Google pushes forward with its voluntary pro-copyright policing

By EDRi · October 22, 2014

For the past number of years, Google has chosen to impose US copyright law on the world, completely de-indexing any website which fulfils the non-judicial criteria of a valid order under American law. Last year alone, it removed 222 000 000 links, which means 74 links per second. In addition to applying US copyright law globally, it also applies national law nationally. So, Google will also delete or de-index in any European country, on the basis of the national law of that country as well as deleting or de-indexing in any European country on the basis of US law.

In addition to this, Google also voluntarily “demotes” entire domain names that have been included in a “substantial number” of complaints that have been filed under US law. In addition, Google also contracts with US company “legitscript” to identify “bad” pharmaceutical advertising. This arrangement has been heavily criticised by Pharmacy Checker, an online pharmacy review/comparison service, which alleges various breaches of competition and ethics.

On 17 October, Google announced that it would do what it had previously claimed that it is already doing – demoting search results for entire domains in relation to which “substantial” numbers of complaints had been received under US law. They also promised not to use auto-complete of search terms in situations where those searches would have produced searches that had been accused of being in breach of US law.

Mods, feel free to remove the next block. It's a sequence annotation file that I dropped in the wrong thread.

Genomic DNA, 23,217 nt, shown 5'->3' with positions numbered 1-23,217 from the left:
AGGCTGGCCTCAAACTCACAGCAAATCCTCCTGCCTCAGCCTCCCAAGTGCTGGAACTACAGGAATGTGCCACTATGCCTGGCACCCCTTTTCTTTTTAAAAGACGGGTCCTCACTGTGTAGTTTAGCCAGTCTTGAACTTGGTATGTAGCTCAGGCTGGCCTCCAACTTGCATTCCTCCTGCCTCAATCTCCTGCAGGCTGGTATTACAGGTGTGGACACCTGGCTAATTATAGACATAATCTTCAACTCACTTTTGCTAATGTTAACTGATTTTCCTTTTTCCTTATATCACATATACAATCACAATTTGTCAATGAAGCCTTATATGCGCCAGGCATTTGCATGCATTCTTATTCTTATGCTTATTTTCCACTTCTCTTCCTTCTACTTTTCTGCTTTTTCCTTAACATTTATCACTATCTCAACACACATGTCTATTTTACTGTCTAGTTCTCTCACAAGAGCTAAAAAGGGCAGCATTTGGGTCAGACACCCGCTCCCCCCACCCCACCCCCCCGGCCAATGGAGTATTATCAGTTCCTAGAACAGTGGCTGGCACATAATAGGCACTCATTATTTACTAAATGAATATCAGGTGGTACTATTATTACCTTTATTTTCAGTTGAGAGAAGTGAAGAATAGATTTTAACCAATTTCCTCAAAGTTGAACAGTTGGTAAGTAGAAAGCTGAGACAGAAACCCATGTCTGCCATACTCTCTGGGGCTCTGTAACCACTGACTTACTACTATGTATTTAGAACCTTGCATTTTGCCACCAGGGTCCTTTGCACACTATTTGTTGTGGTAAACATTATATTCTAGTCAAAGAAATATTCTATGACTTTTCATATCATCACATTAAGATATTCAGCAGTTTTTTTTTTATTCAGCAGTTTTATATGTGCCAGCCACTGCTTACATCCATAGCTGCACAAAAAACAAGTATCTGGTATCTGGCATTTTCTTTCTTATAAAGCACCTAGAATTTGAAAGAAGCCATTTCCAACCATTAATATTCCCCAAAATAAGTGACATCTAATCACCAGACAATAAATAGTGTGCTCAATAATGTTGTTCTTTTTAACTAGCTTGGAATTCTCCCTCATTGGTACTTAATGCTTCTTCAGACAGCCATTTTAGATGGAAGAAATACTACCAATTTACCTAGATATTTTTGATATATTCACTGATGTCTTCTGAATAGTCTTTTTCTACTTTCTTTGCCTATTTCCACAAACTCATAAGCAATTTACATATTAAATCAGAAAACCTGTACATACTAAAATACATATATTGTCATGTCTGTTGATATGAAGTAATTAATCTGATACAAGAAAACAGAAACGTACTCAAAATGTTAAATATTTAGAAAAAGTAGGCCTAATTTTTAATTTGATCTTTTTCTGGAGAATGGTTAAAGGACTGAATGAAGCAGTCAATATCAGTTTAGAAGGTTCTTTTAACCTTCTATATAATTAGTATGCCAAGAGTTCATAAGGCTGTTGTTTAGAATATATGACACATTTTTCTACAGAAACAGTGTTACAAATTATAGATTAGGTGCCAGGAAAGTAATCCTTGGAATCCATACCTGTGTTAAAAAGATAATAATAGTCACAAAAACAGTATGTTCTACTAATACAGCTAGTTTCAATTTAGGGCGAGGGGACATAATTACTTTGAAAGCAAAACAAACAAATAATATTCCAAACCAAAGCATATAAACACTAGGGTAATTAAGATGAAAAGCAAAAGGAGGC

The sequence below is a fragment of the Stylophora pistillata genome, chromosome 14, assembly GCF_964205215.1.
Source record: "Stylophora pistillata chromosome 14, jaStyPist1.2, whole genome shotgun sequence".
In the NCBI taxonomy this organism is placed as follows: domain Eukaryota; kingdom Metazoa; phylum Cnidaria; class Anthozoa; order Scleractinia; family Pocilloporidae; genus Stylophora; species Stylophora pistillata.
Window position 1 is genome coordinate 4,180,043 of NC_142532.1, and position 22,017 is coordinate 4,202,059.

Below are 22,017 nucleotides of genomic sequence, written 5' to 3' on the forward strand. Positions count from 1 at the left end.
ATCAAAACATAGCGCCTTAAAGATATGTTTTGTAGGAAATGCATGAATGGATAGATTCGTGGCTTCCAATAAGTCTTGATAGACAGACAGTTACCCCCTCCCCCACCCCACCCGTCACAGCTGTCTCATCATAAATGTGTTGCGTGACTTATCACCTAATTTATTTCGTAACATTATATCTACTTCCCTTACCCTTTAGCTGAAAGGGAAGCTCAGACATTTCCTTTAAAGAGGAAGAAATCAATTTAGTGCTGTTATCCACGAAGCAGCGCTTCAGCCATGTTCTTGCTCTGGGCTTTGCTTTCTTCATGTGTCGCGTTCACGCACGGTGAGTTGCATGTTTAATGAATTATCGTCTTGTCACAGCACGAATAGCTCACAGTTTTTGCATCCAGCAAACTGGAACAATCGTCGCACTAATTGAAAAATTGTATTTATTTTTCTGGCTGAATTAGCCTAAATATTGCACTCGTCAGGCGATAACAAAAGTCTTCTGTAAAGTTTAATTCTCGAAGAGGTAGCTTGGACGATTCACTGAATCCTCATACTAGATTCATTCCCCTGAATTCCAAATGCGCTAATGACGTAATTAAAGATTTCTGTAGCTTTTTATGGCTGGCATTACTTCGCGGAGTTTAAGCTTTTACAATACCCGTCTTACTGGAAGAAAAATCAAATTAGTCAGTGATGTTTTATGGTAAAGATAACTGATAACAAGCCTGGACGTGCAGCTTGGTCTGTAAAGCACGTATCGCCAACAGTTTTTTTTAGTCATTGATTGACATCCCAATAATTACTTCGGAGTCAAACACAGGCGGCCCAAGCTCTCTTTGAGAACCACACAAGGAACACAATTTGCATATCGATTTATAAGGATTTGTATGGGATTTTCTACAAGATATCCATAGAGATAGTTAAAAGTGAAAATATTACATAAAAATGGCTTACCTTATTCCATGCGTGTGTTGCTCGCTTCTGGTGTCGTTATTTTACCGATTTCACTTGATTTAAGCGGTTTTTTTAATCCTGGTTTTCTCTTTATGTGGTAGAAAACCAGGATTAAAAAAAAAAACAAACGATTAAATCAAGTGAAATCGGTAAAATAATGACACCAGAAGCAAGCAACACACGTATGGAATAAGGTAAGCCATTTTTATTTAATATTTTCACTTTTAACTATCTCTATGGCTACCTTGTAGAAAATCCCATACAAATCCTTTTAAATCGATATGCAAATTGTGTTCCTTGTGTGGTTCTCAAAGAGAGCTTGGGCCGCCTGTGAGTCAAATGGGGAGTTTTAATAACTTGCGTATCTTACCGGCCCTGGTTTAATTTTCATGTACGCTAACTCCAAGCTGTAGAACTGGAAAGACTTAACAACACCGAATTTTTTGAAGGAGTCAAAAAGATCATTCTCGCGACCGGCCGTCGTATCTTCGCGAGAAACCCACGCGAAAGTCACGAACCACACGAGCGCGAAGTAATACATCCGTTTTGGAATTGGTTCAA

The UK newspaper The Guardian also reported that UK rightsholder organisation, the British Phonograpic Industry wants Google to “remove” entire domains. So, if, for example, Tumblr or WordPress were subject to a large number of complaints, instead of de-indexing the specific Tumblr or WordPress sites that were accused of breaking US law, Google would simply make or unfindable.

Demotion of search results – Correspondence between state attorneys general (10.12.2013)

Google to state AG’s: We’ve blocked over 3 million bad ads from “rogue online pharmacies” (20.06.2013)

Call for an investigation of John Horton, President of LegitScript, for possible government ethics violations

Google says latest search changes will ‘visibly affect’ piracy site rankings (20.10.2014)